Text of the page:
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Breast cancer - prevention, causes, vaccine, herbal and conventional treatment

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Breast cancer ranks second among oncological diseases leading to death in women. Every year there are over 3,500 new cases of breast cancer. Scientists are also developing vaccines.

Author: Rositsa Tashkova, Master of Molecular biology and Microbiology

Unfortunately, statistics show that breast cancer ranks second among cancers leading to death in the fair sex. Early diagnosis is the main method of prevention. It is an important factor in the successful treatment of cancer. Fortunately, in recent years it has become clear that scientists are trying to develop vaccines against the insidious disease.

Risk factors and causes for breast cancer

The risk factors and causes that can lead to the development of breast cancer are many, and their action occurs with the simultaneous presence of several of them. It should be noted that genetic predisposition is a key factor. Preventive examinations are mandatory, especially in families where there has been such a problem.

    • Mutations in BRCA1 and BRCA2 genes

    Scientists pay great attention to the BRCA1 and BRCA2 genes [ref.1] which in a normal state prevent the uncontrollable growth of cells and their modification into cancer cells. The appearance of mutations in these genes may interfere with the performance of their protective functions. Fortunately, some women with such mutations never develop breast cancer. Therefore, testing for such genetic changes is not part of routine screening. It is performed only at the decision of the doctor for a specific reason.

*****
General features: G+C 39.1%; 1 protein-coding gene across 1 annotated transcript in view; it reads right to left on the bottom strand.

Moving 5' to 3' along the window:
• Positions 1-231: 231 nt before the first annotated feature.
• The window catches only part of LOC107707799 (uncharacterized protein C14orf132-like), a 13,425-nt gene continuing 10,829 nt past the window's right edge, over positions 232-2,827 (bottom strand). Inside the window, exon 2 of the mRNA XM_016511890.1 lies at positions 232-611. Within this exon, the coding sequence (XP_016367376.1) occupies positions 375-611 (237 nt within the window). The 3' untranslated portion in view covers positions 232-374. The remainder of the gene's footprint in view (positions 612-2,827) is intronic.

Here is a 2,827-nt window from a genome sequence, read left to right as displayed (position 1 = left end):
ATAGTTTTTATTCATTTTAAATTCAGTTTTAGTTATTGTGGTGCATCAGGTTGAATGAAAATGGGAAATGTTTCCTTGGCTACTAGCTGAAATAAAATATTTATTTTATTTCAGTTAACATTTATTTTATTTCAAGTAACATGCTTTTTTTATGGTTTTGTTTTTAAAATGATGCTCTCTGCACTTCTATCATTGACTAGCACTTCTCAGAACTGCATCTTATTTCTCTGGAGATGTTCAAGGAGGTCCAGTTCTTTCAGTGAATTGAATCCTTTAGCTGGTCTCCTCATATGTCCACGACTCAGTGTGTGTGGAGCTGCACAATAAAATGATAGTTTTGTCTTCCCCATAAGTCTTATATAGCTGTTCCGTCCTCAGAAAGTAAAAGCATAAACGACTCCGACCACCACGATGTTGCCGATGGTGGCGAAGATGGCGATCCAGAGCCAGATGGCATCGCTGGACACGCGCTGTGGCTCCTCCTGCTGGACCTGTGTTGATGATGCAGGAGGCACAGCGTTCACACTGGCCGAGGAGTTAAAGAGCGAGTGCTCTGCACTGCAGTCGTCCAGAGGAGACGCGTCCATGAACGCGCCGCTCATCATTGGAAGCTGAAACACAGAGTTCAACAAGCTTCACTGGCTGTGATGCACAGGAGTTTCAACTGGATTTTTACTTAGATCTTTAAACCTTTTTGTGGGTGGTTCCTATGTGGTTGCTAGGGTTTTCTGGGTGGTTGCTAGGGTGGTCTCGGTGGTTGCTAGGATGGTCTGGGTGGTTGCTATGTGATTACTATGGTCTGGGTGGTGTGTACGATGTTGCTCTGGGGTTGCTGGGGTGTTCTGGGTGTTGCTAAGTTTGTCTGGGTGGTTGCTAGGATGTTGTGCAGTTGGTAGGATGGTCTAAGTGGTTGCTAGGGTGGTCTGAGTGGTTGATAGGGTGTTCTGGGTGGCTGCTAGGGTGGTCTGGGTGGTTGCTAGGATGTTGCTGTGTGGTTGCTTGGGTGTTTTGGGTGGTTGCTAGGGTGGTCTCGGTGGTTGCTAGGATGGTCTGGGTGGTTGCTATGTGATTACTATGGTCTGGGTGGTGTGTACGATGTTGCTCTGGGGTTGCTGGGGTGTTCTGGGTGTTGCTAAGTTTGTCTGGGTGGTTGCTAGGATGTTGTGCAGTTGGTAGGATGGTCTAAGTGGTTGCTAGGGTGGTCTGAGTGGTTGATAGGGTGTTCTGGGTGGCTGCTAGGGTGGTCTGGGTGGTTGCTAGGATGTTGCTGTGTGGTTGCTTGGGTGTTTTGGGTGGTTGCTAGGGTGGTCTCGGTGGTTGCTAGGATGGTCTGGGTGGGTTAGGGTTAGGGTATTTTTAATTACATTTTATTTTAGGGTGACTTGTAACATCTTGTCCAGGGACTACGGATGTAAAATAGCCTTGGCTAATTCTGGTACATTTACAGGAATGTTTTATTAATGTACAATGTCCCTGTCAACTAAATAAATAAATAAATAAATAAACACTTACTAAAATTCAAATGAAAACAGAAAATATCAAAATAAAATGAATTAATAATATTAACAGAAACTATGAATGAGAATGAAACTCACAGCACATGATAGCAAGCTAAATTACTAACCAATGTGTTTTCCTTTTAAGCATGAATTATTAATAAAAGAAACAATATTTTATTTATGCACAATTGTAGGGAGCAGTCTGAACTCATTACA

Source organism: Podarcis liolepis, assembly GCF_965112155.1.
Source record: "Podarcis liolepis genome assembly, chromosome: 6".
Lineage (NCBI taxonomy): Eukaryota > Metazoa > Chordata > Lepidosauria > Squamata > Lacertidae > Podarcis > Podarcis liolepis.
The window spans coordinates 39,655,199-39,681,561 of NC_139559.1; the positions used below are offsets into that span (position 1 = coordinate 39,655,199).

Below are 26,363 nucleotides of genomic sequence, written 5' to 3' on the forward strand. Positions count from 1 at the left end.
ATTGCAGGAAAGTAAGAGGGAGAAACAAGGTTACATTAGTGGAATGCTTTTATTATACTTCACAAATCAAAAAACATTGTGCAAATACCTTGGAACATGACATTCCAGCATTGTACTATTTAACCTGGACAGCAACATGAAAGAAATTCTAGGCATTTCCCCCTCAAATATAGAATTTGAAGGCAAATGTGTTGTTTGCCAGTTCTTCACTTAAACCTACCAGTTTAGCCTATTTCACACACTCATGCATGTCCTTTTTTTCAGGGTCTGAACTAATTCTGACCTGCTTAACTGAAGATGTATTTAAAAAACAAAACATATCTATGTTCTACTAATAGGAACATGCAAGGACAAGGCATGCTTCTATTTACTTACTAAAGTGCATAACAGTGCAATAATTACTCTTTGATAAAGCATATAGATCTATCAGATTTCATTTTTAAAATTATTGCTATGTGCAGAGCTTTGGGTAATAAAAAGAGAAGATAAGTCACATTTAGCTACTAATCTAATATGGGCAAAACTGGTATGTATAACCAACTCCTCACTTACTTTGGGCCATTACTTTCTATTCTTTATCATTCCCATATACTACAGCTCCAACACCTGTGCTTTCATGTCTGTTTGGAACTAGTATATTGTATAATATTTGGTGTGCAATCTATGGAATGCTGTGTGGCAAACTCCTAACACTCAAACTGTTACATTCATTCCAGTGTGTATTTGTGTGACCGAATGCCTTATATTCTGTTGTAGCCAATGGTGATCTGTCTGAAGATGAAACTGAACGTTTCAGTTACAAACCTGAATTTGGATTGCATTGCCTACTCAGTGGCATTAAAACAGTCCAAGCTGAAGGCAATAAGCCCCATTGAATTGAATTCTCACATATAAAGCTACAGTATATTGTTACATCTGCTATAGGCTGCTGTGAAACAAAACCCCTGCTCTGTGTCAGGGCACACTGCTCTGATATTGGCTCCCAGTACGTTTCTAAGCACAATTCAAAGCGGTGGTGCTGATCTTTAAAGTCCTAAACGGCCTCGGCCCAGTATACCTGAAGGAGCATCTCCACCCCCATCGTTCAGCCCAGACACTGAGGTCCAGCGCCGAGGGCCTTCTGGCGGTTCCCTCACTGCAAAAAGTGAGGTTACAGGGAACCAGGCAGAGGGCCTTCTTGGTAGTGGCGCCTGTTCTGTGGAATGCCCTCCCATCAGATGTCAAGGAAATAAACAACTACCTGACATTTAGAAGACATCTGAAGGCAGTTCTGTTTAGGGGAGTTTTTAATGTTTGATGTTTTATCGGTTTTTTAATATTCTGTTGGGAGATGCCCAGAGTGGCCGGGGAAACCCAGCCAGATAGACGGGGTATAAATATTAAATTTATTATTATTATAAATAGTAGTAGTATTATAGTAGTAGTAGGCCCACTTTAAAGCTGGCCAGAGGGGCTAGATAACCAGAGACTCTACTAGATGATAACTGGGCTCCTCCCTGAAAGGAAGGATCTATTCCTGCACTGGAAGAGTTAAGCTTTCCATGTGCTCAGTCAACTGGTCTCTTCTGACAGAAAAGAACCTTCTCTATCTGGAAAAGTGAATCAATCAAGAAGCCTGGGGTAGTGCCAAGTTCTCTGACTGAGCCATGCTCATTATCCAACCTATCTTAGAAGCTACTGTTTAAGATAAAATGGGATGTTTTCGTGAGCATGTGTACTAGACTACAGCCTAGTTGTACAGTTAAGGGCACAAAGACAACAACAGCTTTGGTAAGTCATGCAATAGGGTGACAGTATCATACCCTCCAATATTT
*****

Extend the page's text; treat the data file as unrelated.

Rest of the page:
Numerous studies have proven that mutations in these genes are associated with the development of cancer not only of the breast, but also of the ovaries [ref.2]. Because the mutated genes are hereditary, rather than spontaneously occurring, women who have suffered from an ovarian tumor caused by a mutation in the BRCA1 or BRCA2 genes are at increased risk of developing breast cancer as well.

        In developing countries, more children are born, and breastfeeding periods for a woman on average are longer. According to The Collaborative Group on Hormonal Factors in Breast Cancer, if women from developed societies follow this example, morbidity will drop from 6.3 to 2.7 women per 100 [ref. 3]. Of course, childbirth cannot be a method for cancer prevention, but the benefits of breastfeeding are great for both the baby and the mother.

          • Oestrogen

          There is growing evidence that the female sex hormone estrogen is related to breast cancer [ref.4]. The disease has three main subtypes: triple negative, HER2-positive and hormone-receptor positive (estrogen- and progesterone-receptor-positive). Two-thirds of all breast tumors are estrogen-receptor positive (ER+), which means that there are estrogen receptors on the surface of tumor cells and they respond to the hormone circulating in the blood.

          Other probable causes and factors:

            • Too early onset of menstruation (11-12 years);
            • Late menopause (after 55 years);
            • Late first pregnancy (after 35 years);
            • Short periods or complete lack of breastfeeding;
            • A smaller number of pregnancies;
            • Abortions;
            • Obesity;
            • Alcohol (more than 1-2 cups per day);
            • Lack of physical activity;
            • Hormone replacement therapy [ref. 5];
            • Age: two-thirds of those who fall ill are over the age of 55.

            Breast cancer prevention